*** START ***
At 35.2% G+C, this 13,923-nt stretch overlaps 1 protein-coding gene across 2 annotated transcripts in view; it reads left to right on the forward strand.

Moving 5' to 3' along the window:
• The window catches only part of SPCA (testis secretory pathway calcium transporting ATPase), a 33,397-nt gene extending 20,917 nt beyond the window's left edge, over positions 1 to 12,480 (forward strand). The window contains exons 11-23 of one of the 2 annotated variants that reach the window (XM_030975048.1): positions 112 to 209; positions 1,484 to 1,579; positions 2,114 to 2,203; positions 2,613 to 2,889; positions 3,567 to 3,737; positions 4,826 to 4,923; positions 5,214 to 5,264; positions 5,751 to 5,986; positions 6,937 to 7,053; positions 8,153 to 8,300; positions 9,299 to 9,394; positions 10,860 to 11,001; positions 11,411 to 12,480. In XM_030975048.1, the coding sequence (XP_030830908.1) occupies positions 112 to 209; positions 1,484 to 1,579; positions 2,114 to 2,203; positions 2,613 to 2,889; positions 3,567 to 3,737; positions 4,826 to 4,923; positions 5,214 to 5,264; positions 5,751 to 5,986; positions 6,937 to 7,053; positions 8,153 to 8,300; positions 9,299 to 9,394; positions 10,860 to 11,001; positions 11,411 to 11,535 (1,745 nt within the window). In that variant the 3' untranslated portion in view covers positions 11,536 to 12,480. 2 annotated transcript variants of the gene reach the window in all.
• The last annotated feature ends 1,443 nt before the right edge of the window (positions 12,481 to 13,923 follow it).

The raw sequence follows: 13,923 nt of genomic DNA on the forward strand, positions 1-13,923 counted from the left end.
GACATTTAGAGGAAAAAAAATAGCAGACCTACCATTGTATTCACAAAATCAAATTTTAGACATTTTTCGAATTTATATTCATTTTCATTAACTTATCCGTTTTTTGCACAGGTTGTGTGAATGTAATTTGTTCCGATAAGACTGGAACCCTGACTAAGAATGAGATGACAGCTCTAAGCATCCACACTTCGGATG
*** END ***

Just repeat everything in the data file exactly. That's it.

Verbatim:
At 35.2% G+C, this 13,923-nt stretch overlaps 1 protein-coding gene across 2 annotated transcripts in view; it reads left to right on the forward strand.

Moving 5' to 3' along the window:
• The window catches only part of SPCA (testis secretory pathway calcium transporting ATPase), a 33,397-nt gene extending 20,917 nt beyond the window's left edge, over positions 1 to 12,480 (forward strand). The window contains exons 11-23 of one of the 2 annotated variants that reach the window (XM_030975048.1): positions 112 to 209; positions 1,484 to 1,579; positions 2,114 to 2,203; positions 2,613 to 2,889; positions 3,567 to 3,737; positions 4,826 to 4,923; positions 5,214 to 5,264; positions 5,751 to 5,986; positions 6,937 to 7,053; positions 8,153 to 8,300; positions 9,299 to 9,394; positions 10,860 to 11,001; positions 11,411 to 12,480. In XM_030975048.1, the coding sequence (XP_030830908.1) occupies positions 112 to 209; positions 1,484 to 1,579; positions 2,114 to 2,203; positions 2,613 to 2,889; positions 3,567 to 3,737; positions 4,826 to 4,923; positions 5,214 to 5,264; positions 5,751 to 5,986; positions 6,937 to 7,053; positions 8,153 to 8,300; positions 9,299 to 9,394; positions 10,860 to 11,001; positions 11,411 to 11,535 (1,745 nt within the window). In that variant the 3' untranslated portion in view covers positions 11,536 to 12,480. 2 annotated transcript variants of the gene reach the window in all.
• The last annotated feature ends 1,443 nt before the right edge of the window (positions 12,481 to 13,923 follow it).

The raw sequence follows: 13,923 nt of genomic DNA on the forward strand, positions 1-13,923 counted from the left end.
GACATTTAGAGGAAAAAAAATAGCAGACCTACCATTGTATTCACAAAATCAAATTTTAGACATTTTTCGAATTTATATTCATTTTCATTAACTTATCCGTTTTTTGCACAGGTTGTGTGAATGTAATTTGTTCCGATAAGACTGGAACCCTGACTAAGAATGAGATGACAGCTCTAAGCATCCACACTTCGGATG